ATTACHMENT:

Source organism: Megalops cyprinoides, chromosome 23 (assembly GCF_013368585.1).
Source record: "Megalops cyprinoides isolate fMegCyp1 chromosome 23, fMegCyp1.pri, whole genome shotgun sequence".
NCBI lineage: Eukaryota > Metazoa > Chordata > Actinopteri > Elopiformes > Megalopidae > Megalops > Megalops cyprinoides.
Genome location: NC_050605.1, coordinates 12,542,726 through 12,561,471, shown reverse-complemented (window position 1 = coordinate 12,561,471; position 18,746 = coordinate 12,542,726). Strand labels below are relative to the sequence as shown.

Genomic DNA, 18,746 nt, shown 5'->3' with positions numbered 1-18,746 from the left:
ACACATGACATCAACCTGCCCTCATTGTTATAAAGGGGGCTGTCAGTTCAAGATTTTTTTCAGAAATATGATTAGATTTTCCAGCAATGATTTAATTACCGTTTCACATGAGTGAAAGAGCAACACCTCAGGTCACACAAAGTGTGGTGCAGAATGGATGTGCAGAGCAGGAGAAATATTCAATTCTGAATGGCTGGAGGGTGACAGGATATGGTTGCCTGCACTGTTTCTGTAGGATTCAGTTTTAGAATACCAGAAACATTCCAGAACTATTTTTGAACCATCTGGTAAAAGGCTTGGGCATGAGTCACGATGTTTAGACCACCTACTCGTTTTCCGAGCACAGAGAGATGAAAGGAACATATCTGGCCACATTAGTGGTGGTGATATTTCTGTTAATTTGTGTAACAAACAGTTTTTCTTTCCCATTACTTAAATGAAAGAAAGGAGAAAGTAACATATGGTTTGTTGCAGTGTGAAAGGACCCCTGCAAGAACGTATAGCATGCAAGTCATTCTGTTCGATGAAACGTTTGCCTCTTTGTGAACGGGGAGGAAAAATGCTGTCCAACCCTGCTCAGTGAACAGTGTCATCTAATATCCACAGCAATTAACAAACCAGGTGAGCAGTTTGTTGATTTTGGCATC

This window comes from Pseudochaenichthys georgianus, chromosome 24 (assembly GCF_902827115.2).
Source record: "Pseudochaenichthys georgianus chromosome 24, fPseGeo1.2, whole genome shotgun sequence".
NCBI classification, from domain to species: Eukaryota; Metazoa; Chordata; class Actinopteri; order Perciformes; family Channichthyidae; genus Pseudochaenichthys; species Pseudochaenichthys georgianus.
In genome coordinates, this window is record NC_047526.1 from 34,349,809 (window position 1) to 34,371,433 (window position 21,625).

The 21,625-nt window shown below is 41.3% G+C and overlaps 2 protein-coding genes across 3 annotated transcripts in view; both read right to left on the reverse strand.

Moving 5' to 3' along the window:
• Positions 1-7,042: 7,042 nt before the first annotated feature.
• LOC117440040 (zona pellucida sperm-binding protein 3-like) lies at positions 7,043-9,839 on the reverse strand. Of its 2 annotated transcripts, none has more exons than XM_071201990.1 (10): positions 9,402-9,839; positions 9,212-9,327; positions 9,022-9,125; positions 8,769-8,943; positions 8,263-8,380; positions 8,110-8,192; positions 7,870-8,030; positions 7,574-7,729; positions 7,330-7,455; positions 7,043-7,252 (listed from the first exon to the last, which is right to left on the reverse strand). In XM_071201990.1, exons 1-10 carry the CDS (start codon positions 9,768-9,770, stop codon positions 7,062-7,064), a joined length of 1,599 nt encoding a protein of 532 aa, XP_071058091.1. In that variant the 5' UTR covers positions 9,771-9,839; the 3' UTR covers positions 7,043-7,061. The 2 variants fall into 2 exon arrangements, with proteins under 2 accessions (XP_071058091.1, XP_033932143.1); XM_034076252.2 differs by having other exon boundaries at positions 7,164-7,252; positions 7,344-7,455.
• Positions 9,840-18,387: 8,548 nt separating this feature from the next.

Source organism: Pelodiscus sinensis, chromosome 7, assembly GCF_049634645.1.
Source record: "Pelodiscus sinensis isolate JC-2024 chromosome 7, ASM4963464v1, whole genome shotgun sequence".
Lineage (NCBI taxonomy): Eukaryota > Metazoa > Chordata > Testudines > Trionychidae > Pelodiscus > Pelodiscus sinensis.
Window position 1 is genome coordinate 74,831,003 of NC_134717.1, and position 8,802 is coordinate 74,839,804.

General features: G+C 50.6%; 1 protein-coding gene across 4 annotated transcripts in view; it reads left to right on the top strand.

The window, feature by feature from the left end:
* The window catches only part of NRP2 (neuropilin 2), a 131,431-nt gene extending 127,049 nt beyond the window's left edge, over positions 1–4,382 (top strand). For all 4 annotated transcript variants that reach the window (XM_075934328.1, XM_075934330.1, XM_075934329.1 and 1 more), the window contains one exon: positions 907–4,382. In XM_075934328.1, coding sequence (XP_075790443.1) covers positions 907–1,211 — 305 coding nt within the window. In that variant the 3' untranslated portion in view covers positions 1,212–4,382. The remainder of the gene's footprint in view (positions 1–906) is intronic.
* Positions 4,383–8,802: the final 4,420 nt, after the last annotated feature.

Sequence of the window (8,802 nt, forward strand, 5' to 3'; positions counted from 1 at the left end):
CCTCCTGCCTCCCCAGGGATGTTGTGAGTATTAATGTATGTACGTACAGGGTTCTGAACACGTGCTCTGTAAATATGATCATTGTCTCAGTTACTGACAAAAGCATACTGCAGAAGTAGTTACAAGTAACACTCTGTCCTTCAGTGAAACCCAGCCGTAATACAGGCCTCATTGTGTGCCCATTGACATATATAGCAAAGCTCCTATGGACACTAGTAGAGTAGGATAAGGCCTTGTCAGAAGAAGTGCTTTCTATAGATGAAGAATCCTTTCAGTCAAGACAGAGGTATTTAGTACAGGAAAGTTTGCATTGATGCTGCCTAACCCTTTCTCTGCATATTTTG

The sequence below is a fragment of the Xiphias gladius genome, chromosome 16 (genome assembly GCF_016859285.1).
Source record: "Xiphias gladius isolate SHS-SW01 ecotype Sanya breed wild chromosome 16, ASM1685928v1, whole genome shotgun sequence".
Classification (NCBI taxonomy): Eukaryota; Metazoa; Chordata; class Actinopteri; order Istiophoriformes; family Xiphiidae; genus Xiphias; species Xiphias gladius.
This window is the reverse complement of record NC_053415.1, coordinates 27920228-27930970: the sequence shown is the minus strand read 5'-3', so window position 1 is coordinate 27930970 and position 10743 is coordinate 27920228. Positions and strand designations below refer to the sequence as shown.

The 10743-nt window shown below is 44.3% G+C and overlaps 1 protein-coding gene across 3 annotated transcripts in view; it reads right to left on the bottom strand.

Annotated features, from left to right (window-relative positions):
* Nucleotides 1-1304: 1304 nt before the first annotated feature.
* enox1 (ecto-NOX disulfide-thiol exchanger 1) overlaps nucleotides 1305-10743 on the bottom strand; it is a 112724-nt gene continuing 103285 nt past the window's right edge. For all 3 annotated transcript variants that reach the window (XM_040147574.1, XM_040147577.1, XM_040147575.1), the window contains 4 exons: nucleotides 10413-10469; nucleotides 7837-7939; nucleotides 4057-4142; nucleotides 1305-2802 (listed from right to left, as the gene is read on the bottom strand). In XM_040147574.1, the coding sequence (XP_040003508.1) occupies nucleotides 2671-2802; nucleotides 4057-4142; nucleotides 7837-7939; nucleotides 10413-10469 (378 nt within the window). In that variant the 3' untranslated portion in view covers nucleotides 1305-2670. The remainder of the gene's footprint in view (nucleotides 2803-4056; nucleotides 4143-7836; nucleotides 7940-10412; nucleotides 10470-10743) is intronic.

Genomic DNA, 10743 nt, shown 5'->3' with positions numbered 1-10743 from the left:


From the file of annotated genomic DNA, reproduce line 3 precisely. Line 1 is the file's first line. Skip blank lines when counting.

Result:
NCBI lineage: Eukaryota > Metazoa > Chordata > Actinopteri > Elopiformes > Megalopidae > Megalops > Megalops cyprinoides.